Denial of smoking-related risk among pregnant smokers



    Corresponding author
    1. Department of Personality and Health Psychology, Eötvös Loránd University, Budapest, Hungary
      Ildikó Tombor, Eötvös Loránd University, Department of Personality and Health Psychology, Izabella u. 46, Budapest, 1064 Hungary. E-mail:
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    1. Department of Personality and Health Psychology, Eötvös Loránd University, Budapest, Hungary
    2. Smoking Cessation Centre, Budapest, Hungary
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    1. Department of Personality and Health Psychology, Eötvös Loránd University, Budapest, Hungary
    2. Smoking Cessation Centre, Budapest, Hungary
    Search for more papers by this author

    1. Institutional Group on Addiction Research, Eötvös Loránd University, Budapest, Hungary
    Search for more papers by this author

Ildikó Tombor, Eötvös Loránd University, Department of Personality and Health Psychology, Izabella u. 46, Budapest, 1064 Hungary. E-mail:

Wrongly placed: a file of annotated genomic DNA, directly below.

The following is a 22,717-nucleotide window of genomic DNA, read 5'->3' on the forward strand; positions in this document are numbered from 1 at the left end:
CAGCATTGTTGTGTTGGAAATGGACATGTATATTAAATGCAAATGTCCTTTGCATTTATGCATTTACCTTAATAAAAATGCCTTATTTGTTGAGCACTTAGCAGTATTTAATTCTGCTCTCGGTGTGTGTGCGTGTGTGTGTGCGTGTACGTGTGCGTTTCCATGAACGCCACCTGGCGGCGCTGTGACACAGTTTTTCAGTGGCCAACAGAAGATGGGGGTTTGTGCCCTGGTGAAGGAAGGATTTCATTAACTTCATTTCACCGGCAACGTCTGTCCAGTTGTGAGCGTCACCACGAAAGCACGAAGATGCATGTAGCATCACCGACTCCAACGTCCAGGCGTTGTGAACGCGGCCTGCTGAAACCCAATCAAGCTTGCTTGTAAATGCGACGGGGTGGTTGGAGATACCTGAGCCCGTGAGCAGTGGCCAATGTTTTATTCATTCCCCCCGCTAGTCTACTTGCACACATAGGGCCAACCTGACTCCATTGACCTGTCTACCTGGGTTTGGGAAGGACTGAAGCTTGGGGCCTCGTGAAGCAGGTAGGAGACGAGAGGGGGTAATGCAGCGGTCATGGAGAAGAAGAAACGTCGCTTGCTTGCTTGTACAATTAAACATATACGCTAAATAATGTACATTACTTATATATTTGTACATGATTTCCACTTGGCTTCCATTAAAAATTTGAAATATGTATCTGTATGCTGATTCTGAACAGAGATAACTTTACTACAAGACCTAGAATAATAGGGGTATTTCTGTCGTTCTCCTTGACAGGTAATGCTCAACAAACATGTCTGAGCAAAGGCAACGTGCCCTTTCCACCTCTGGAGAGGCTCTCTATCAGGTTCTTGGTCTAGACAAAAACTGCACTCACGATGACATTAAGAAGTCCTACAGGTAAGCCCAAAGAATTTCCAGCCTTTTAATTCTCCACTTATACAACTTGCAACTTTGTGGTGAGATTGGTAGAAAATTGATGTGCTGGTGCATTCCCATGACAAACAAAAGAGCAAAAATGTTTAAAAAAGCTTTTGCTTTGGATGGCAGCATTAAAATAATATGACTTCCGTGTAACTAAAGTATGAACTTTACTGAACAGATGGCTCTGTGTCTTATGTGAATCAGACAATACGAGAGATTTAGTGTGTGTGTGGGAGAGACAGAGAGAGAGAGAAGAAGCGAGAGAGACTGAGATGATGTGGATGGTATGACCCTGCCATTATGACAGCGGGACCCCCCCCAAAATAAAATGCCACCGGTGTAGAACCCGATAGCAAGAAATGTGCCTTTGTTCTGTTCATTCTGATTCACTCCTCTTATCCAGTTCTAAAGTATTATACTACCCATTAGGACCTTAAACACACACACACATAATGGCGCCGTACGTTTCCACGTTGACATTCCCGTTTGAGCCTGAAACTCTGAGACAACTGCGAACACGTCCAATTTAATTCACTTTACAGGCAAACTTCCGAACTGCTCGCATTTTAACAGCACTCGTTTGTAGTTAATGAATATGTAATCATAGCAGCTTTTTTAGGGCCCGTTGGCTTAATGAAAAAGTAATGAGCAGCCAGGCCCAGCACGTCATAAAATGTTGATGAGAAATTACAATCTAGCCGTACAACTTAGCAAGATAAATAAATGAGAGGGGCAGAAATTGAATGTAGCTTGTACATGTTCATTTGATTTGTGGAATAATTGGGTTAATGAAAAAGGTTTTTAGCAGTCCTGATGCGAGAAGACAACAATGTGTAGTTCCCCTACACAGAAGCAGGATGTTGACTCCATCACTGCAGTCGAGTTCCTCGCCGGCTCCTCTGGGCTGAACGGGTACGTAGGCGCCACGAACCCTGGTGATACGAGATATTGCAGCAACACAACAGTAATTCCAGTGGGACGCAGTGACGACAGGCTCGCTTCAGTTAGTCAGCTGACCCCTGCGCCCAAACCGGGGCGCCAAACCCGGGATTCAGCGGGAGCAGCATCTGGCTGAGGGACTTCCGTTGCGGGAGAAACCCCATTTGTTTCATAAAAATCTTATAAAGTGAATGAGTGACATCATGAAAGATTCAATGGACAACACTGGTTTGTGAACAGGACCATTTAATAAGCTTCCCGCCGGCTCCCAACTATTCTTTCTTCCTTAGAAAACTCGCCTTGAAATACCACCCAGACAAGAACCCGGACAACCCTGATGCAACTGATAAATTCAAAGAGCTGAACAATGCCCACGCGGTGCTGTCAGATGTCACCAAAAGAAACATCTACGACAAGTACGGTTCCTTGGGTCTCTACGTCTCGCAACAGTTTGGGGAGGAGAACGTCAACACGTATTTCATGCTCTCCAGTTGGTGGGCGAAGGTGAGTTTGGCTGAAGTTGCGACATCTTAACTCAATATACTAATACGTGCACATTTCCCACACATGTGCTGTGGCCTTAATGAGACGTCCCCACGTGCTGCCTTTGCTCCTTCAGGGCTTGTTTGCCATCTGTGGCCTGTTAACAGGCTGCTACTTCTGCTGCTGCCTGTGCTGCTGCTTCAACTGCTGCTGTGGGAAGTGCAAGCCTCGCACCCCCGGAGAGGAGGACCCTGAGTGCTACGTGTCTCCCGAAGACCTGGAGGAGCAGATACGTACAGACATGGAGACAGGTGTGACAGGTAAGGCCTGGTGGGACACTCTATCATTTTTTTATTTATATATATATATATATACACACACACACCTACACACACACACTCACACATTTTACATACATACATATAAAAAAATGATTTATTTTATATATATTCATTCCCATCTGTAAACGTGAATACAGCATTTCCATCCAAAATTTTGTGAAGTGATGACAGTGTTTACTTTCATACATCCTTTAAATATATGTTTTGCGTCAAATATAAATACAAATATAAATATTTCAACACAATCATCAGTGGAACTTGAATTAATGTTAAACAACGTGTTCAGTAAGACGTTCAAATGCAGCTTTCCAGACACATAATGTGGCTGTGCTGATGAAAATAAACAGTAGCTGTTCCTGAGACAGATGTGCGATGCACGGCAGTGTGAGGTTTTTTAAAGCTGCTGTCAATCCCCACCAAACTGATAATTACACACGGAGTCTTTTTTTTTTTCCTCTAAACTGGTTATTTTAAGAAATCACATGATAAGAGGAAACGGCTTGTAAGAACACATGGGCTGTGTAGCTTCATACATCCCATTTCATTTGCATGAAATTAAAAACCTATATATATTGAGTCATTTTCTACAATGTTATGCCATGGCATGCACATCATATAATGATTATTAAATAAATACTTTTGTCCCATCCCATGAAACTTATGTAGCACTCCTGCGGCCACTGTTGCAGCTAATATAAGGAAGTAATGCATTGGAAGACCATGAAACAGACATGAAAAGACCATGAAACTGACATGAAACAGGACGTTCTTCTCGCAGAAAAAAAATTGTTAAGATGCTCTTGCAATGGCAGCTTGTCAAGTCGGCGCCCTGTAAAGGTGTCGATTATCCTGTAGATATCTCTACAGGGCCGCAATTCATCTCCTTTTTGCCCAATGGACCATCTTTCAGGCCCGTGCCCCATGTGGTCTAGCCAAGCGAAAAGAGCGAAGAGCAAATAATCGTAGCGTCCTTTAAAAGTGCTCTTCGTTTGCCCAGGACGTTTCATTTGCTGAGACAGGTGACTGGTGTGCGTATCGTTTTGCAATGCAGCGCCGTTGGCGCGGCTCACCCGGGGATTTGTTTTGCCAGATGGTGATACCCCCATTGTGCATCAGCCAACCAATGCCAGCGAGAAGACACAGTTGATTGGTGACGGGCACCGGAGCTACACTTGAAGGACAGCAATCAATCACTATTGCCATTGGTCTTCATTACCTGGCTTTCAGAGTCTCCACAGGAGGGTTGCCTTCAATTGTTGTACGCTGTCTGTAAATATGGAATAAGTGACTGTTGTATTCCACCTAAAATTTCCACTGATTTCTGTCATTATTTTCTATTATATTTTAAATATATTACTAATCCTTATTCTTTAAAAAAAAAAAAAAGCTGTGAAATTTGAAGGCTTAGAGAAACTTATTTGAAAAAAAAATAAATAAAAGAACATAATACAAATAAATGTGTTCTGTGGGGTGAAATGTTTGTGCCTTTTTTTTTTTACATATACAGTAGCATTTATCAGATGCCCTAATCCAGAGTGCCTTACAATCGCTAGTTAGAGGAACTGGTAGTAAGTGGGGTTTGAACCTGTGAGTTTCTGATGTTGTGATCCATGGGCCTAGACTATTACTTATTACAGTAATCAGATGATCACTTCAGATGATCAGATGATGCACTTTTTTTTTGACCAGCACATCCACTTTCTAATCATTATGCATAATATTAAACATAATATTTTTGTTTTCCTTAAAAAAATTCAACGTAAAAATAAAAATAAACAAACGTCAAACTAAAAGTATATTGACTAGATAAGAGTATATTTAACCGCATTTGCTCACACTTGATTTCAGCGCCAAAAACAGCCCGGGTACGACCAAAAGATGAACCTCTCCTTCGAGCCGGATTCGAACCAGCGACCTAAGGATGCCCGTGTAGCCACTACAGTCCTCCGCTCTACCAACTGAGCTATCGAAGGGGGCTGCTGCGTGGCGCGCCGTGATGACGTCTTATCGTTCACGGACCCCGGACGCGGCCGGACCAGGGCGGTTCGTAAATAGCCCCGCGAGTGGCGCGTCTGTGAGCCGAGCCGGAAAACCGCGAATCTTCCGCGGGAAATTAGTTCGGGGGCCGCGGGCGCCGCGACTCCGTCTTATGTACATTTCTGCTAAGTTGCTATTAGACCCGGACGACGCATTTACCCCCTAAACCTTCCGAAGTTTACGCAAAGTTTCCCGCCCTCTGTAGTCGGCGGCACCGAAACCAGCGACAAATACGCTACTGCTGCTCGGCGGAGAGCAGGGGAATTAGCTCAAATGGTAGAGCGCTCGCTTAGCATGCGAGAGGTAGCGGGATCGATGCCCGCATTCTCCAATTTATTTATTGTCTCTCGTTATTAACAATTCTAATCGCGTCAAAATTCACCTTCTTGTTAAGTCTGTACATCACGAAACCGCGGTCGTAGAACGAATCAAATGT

Objective. To examine pregnant women's denial of risk, tobacco dependence and their partner's smoking status on smoking behavior during pregnancy. Design. Cross-sectional design with convenience sampling. Setting. Data collection was carried out in hospitals and antenatal clinics in Budapest and 12 other Hungarian cities. Population or sample. A total of 406 adult pregnant women (mean age: 28.2 years; SD = 5.6) with a mean gestational age of 23.3 weeks ranging from 4 to 40 (SD = 8.9). Methods. Pregnant women were enrolled in the study by midwives and home-care attendants. Main outcome measures. Smoking status was assessed by self-report questions. Further measures included the Fagerstrom Test of Nicotine Dependence to assess nicotine dependence, and the Wisconsin Inventory of Smoking Dependence Motives to assess the motivational background of smoking. Risk perception was assessed by Haslam and Draper's (2000) 12-item risk perception questionnaire. Results. Prevalence of occasional and daily smokers was 21.7 and 29.3%, respectively. Some 59.7% of the pregnant women have a partner who smokes. Daily smokers had a higher level of risk denial than occasional or non-smokers (Welch F = 91.607; p < 0.001). Current smokers also had a higher denial than temporary quitters (t = -3.153; p = 0.003). Denial of risk correlated significantly with nicotine dependence (r = 0.30) and the main motivational factors (r = 0.34−0.48). A multinomial logistic regression model of denial of risk concurrently predicted women's smoking status (p = 0.001), even when controlling for age, education, partner's smoking status and parity. Conclusions. A higher level of risk denial seems to be one of the major determinants of women's smoking status during pregnancy.